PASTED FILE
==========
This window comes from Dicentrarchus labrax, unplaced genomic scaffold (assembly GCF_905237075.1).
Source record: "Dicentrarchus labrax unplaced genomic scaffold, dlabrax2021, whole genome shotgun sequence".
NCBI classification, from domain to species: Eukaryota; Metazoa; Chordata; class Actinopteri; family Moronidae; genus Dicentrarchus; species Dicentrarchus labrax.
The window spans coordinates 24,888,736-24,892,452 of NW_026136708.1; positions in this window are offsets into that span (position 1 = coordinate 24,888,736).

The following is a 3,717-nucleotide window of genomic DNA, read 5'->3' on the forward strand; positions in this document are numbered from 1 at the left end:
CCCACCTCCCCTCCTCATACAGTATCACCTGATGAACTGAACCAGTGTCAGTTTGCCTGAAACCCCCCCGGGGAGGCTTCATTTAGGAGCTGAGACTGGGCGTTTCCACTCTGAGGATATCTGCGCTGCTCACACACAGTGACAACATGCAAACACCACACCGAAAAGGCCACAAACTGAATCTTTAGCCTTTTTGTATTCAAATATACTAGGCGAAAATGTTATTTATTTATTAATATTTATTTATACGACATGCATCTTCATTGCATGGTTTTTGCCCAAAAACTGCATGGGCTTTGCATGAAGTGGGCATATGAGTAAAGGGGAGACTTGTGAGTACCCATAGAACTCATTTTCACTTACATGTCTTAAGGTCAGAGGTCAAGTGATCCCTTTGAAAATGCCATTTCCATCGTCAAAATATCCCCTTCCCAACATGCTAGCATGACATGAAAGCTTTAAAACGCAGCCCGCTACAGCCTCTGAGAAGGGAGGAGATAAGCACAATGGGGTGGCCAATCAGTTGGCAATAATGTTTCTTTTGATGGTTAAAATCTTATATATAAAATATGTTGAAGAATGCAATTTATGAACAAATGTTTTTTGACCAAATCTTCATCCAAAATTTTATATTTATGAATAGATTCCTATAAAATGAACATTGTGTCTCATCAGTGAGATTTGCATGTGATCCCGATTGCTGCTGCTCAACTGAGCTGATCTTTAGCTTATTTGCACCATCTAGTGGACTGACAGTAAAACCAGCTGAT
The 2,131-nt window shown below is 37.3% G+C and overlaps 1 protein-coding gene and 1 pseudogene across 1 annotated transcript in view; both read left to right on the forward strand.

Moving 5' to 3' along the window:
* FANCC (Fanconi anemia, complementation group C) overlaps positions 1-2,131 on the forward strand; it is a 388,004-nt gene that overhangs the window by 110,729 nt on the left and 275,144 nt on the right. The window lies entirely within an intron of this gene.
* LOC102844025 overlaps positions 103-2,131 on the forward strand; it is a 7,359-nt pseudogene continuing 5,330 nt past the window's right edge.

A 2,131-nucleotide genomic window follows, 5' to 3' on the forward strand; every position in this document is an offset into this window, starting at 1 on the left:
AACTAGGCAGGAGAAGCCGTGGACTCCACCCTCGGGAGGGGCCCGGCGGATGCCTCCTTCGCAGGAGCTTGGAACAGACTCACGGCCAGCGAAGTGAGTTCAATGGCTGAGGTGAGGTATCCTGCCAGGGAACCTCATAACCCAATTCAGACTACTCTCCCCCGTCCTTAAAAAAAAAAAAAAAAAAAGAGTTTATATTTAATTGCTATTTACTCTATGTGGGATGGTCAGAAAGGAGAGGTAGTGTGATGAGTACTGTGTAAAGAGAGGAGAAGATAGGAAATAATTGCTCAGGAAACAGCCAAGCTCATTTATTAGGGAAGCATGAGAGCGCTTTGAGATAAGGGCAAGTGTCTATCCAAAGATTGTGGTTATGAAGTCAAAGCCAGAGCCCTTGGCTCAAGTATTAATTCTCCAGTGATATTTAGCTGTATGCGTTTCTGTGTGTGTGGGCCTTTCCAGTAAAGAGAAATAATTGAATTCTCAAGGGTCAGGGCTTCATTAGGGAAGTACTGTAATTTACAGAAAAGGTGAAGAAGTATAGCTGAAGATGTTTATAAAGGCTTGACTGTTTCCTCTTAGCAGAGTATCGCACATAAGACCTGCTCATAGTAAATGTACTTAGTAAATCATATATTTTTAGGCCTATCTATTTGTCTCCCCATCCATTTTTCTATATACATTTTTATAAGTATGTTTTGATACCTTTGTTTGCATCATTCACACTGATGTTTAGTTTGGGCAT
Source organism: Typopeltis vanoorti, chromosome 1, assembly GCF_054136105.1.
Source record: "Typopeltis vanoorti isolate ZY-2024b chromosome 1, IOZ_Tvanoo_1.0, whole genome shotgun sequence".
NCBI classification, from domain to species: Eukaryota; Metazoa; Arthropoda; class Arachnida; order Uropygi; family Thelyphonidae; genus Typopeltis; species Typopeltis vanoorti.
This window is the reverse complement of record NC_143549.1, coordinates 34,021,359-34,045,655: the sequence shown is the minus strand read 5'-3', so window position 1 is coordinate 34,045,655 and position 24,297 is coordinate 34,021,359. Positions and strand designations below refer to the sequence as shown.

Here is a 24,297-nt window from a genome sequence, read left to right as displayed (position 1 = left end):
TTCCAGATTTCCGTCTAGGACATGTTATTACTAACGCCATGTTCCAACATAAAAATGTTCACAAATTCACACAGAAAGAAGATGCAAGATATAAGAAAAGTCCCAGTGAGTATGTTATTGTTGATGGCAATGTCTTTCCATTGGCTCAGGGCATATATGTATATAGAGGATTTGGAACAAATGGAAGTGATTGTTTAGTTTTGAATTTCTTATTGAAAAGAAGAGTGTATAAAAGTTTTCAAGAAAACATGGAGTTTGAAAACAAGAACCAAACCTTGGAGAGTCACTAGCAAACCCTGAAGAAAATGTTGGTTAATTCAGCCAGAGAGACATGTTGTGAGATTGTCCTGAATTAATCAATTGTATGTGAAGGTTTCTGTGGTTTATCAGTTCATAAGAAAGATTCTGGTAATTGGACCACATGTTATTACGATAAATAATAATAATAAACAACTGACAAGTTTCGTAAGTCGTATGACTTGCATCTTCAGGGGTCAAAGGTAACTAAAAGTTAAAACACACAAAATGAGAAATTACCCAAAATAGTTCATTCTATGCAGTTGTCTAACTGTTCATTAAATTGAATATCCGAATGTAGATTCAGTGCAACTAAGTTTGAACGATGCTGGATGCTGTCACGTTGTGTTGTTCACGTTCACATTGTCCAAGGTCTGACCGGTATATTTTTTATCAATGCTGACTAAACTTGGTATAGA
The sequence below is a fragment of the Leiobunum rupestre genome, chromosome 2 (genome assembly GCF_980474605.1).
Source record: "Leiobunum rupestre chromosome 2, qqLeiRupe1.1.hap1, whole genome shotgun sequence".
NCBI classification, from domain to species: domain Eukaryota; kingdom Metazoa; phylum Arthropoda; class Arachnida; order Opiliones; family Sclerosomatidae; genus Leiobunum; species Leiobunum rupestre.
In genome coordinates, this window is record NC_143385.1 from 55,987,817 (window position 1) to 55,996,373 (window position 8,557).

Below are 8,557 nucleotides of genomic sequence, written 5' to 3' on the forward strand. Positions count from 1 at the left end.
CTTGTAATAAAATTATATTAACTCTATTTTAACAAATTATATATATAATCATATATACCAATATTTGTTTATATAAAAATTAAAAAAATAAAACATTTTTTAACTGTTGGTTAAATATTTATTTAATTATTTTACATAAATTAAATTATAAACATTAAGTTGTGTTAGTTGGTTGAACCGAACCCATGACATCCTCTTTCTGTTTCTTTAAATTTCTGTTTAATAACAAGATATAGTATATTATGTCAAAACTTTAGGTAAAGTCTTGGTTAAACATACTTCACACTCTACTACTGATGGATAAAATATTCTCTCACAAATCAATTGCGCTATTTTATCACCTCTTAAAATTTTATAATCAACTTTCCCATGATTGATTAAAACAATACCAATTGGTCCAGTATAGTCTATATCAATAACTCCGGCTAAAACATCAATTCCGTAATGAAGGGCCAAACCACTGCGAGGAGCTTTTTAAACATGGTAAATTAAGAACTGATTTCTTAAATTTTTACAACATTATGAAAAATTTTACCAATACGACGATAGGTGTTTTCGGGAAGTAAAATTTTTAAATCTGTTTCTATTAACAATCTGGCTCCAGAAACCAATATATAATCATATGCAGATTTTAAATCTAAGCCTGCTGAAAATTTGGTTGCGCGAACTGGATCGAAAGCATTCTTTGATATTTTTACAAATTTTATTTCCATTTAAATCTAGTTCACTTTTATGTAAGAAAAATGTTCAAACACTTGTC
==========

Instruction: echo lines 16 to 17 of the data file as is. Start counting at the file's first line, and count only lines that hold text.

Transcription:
This window is the reverse complement of record NC_143549.1, coordinates 34,021,359-34,045,655: the sequence shown is the minus strand read 5'-3', so window position 1 is coordinate 34,045,655 and position 24,297 is coordinate 34,021,359. Positions and strand designations below refer to the sequence as shown.

Here is a 24,297-nt window from a genome sequence, read left to right as displayed (position 1 = left end):